There’s an elephant in the room
The focus of the recent Comey hearing has been on whether Trump was obstructing justice by demanding loyalty of Comey and by asking that Comey give Michael Flynn a pass. Comey says, “yes”, Trump says “no”. Mainstream commentators would have you think that we are at some kind of stalemate. “He’s the President and he says ‘no'”, as if Trump’s word has any value. But that is an altogether too narrow view – the underlying issue is whether Trump and his staff colluded with the Russians to steal the election. I’ve covered this ground before; I view the evidence as compelling and have said so. Consider the above-noted article by Max Boot, one of our leading foreign policy analysts.
Here’s Boot: “That there was public collusion between the Trump campaign and the Russians, while the Kremlin was interfering in the U.S. election, is undisputed. Trump, after all, publicly called on July 27, 2016, for the Russians to hack Hillary Clinton’s emails (“Russia, if you’re listening …”). He then celebrated the resulting leaks from WikiLeaks (“I love WikiLeaks”), which his own CIA director has identified as ‘a nonstate hostile intelligence service often abetted by state actors like Russia.’
The only question is whether there was private collusion, too. A lot of evidence points that way. During his testimony, Comey disputed a New York Times article on contacts between the Trump campaign and the Russians, saying that ‘in the main, it was not true.’ But he did not say what was untrue, and numerous other news articles have reported that the Trump campaign had numerous interactions with influential Russian representatives. Reuters, for example, reports that there were at least 18 contacts during the final seven months of the campaign.”
Further on in Boot’s piece: “In truth, suspicious contacts with the Russians were not limited to ‘satellite associates,’ but involved Trump’s nearest and dearest. Comey told senators in a closed session that there was a third meeting between Attorney General Jeff Sessions and the Russians that was previously undisclosed on top of two previous meetings that Sessions did not disclose in his confirmation hearings.
Jared Kushner, son-in-law and senior advisor to Trump, left off his Russian contacts from his security clearance form. Flynn was fired for lying about his talks with the Russian ambassador. Why would they lie if there was nothing to hide? And what possibly innocent explanation can there be for their conduct? None has been offered by the Trump team.”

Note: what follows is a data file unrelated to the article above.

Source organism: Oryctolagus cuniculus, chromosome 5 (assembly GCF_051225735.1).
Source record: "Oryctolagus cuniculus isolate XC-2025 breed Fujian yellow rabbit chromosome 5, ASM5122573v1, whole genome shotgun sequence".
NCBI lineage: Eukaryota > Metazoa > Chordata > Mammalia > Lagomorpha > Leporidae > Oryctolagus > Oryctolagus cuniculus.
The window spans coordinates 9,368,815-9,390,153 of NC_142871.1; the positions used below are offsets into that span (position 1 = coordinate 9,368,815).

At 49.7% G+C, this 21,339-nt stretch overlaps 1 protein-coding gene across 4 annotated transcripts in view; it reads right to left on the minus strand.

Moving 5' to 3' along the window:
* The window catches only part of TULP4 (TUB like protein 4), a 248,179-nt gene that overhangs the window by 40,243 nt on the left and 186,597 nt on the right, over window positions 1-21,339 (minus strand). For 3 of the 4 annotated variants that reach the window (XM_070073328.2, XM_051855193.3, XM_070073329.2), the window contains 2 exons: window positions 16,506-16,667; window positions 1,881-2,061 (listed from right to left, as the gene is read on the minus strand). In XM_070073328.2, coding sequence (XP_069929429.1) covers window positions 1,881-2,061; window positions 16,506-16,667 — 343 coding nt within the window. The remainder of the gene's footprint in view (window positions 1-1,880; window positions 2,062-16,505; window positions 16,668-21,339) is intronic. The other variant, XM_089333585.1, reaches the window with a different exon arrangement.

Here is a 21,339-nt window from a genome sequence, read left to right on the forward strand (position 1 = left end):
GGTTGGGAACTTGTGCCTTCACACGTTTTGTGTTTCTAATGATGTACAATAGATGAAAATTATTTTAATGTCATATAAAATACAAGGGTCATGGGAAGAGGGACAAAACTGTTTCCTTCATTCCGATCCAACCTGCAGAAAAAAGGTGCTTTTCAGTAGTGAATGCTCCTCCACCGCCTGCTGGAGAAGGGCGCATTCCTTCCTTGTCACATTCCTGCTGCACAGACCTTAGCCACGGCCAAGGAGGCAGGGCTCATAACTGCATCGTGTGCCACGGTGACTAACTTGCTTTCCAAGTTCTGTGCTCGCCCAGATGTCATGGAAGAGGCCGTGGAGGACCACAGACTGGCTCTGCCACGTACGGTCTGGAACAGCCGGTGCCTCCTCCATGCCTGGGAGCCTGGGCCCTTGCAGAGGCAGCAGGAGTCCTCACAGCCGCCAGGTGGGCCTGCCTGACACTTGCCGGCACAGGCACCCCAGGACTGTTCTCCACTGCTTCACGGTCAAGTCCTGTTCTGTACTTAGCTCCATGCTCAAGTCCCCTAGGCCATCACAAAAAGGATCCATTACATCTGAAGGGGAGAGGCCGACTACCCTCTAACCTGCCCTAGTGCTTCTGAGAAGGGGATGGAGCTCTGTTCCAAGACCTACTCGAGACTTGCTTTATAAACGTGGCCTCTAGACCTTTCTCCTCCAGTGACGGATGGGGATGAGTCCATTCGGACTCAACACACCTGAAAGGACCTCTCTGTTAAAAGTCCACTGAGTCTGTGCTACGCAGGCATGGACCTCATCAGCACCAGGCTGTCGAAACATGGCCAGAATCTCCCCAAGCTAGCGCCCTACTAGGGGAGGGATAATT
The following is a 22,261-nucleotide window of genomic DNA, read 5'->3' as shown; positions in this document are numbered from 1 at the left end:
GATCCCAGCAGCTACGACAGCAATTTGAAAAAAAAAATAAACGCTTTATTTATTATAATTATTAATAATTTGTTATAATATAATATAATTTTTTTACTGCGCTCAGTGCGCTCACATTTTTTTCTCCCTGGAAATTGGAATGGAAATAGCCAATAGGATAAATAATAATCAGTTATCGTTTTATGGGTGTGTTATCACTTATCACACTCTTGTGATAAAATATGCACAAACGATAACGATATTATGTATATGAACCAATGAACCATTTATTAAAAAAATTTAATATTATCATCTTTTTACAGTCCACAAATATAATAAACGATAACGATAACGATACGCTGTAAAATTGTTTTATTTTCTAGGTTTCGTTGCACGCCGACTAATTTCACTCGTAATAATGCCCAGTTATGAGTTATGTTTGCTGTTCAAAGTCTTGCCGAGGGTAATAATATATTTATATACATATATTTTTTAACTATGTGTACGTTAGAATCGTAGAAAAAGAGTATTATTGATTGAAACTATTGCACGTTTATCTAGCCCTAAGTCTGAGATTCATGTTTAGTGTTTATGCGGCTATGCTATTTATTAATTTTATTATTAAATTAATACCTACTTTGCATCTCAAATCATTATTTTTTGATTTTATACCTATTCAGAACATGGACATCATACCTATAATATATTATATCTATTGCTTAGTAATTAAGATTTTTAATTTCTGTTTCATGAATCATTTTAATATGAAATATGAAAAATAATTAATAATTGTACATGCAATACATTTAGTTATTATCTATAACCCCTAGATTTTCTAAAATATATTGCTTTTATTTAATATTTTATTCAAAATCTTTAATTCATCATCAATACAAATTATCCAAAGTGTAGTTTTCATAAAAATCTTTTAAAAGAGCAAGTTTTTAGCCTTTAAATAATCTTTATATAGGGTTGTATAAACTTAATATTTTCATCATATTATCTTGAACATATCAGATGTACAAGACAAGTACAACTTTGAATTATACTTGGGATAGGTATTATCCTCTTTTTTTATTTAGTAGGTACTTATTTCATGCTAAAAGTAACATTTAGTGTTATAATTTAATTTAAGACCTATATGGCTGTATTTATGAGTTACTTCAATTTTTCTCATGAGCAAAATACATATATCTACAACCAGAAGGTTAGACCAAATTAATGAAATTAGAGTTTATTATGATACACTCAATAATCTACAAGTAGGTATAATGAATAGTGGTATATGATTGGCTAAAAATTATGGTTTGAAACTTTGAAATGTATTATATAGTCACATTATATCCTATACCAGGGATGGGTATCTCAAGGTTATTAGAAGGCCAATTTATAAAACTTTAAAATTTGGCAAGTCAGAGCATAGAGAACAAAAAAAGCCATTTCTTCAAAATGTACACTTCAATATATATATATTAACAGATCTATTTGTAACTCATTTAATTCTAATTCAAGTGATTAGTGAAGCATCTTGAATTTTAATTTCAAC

And Boot on whether there was a quid pro quo:
“While the growing Kremlingate scandal made it politically impossible for Trump to reward Putin for election interference by lifting sanctions, he hasn’t punished Putin either. Now, theWashington Post reports, Trump is considering giving back to the Russians two diplomatic compounds seized by President Barack Obama in retaliation for Russia’s meddling in our election.
Trump still talks tougher about Germany than he does about Russia, and he yukked it up with Russia’s foreign minister and ambassador in an Oval Office meeting where he shared code-word secrets with the Russians. Perhaps the greatest gift Trump has given the Russians is his refusal to affirm NATO’s Article 5, thus casting the future of the Atlantic alliance into question.”
His conclusion: “Trump’s defenders make much of the fact that Comey said he wasn’t under investigation for collusion. But they ignore the likelihood that Trump is now under investigation by Special Counsel Robert Mueller for obstruction of justice — and for good reason: He all but confessed to the crime. As former Watergate prosecutor Philip Allen Lacovara writes: ‘Any experienced prosecutor would see these facts as establishing a prima facie case of obstruction of justice.’
In short, the White House has no cause to breathe easy after Comey’s testimony. The only thing standing between Trump and impeachment is the new partisanship of the Republican majority on Capitol Hill. But if Democrats win the 2018 midterm elections, we are likely to see the most serious impeachment proceedings since Watergate.”
Or to put it all in another light, the elephant in the room is the growing realization that Donald Trump really did it, really committed treason in colluding with Russian operatives to undermine the election. This is a reality the Republican leadership is unwilling to confront, quite possibly because they were in on it. And it is a reality that the less educated, and perhaps more trusting, of us have considered beyond the pale of possible reality. But, as John Adams noted, facts are stubborn. The underlying reality of treason by our President is not going away. Resist.